Students put out a bi-weekly newspaper, the CALL. There were swimming teams, golf, field hockey and soccer in addition to the major sports.

The auditorium, which has since been replaced by a state-of-the-art facility, could hold about 1000 people. The whole town of Birch Tree -- Holden's hometown -- even if each resident brought a friend, could have attended a school production.

But not everything in Kirkwood was lemonade on wrap-around porches.

Hunkered in a corner of the city lies an old black enclave, Meacham Park. With its own churches and shops, Meacham was a self-contained remnant of segregation.

"There were, in the early 70s, potential and actual racial issues at the school, as those came to surface in the community they came to surface at the school," said John Dean, an art teacher who came to Kirkwood High in 1974.

He said in those days he saw few black faces in positions of leadership like class offices or cheerleaders. But, he said, the school was one of first two schools in St. Louis County to participate in the voluntary desegregation program.

The year 1973 brought several new clubs to Kirkwood High: a black awareness club which put on a production of "A Raisin in the Sun," and an all-black, girls Pompon Squad.

Keeping with the spirit of "self expression" so popular in the late 60s and early 70s, Dean said the school offered students more options in the classes they took, even more than it offers now. There was more emphasis on student choice than on academic rigor, he said.

Self-expression also brought along with it a host of problems, according to guidance counselor Ken Finnerty, who came to Kirkwood High in 1968.

"The big issue at the school in early 70's were dress codes, hair length, and psychedelic drugs," he said. "We brought in recovering addicts to talk to the kids."

A drawing in the yearbook shows mushrooms whose dimensions are psychedelically distorted. Talent's picures in his junior and senior year annuals reveal a short-haired, bespectacled teen in an oxford shirt.

"I felt like I was a beneficiary of a good education," Talent said. "I had teachers that really stimulated me. I learned how to write in a history course where the teacher made us write and rewrite until we got it right."

In the years since Talent has moved on from Kirkwood High, its current principal has taken the school into the world of private funding.

When the school was building its new state-of-the-art theatre in 1995 after a six-year fight to fund the project, it fell $500,000 short. In came prominent alumni Earl and Myrtle Walker, giving the school $170,000.

That donation got principal Franklin McCallie thinking. He raised the rest of the money through smaller gifts and the project was complete. There was even enough money to connect the new theatre to one of the older classroom buildings so students wouldn't have to walk in the rain.

That sort of melding of private money for public schools "is not very common, but not unheard of," said Jim Morris, spokesman for the state Education Department. "What's more common is for schools to form foundation with private money for scholarships and grants for teachers and students to pursue extracurricular studies." Kirkwood has one of those, too.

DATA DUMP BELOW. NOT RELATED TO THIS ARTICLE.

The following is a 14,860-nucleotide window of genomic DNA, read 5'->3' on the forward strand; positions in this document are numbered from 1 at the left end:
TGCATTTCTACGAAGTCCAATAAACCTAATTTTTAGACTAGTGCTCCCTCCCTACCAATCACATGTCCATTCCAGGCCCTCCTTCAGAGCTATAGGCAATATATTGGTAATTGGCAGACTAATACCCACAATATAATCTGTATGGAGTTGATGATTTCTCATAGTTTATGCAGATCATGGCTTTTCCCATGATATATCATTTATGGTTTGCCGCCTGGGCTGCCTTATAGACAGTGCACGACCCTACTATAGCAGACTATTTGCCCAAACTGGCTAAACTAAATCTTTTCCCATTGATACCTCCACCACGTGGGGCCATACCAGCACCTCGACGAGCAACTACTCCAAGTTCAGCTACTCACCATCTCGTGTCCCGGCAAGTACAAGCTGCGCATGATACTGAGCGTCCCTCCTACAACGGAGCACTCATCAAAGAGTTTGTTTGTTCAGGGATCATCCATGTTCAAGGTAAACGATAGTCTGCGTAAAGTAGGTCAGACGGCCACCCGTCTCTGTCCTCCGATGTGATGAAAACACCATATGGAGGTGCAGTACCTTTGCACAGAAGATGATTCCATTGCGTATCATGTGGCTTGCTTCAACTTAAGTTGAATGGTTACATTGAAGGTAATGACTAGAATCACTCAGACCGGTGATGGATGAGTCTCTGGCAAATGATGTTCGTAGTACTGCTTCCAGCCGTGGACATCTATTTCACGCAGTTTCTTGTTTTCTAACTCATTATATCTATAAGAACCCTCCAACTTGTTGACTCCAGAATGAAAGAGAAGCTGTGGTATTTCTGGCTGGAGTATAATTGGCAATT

In Talent's day much like today, most of Kirkwood's graduates went on to college. Former assistant principal Thomas Waltz said students even went to "fine schools, like Princeton." Waltz was at the school from 1971-1974, but he was assigned to the class just below Talent.

"I can walk that campus now, as I am sure Jim (Talent) can, and the campus is much the same," Waltz said.

School Vouchers Debate

JEFFERSON CITY - Although you wouldn't know it from his campaign, GOP candidate for governor Jim Talent is a supporter of school vouchers -- the controversial proposal to use government money to help parents send their kids to private schools.

In the state House of Representatives and in Congress, the Republican has pushed or voted for bills many times that would provide what he calls "school choice." But in his drive for the governor's mansion, he has put the idea in the backseat, saying vouchers are just one of many options to help struggling schools in St. Louis and Kansas City.

"What I am going to do is talk to the municipal and civic leadership and all options are going to be on the table except the option of going on the way we're going," he said. "So, it'll be charter schools, or some form of parental choice or new governing structures for the schools in St. Louis and Kansas City."

Nonetheless, his foe, state Treasurer Bob Holden, has sought to show Talent as abandoning public schools for the voucher idea.

"You can't save Missouri's public schools by starving them," Holden said in a debate in Cape Girardeau. He said vouchers take much-needed funds away from public schools and give them to private ones.

But to Talent, the situation in the state's urban schools is severe enough to warrant drastic measures.

"We're not going to take another six or seven years as they've done in state government to decide these schools aren't acceptable . . . because these kids are not getting an education that they need and it's an injustice to them," he said.

Holden's campaign said they are studying the situation in St. Louis and Kansas City while waiting for the accreditation drama to unfold.

The Democrat doesn't rule out some form of school choice, said Patrick Lynn, Holden's policy director. But, for Holden, parents could only choose schools within the same district.

Talent insists he won't push vouchers down anyone's throats.

"I've said it many times, I am running for governor. I am not running for dictator," he said. "You don't go in and tell people what they are going to do."

Underneath this philosophical debate rests a real crisis for the parents of children in St. Louis and Kansas City. The schools there have been judged to be so bad as to fail state accreditation standards.

St. Louis has kept its accredition only because of the desegregation court-case settlement agreement. As part of that agreement, Missouri's Education Department agreed to give St. Louis two years to recuperate before it would face the potential loss of accreditation.

Kansas City has kept its accredition, at least for the time being, only because the federal courts have blocked state efforts to strip accredition from the school.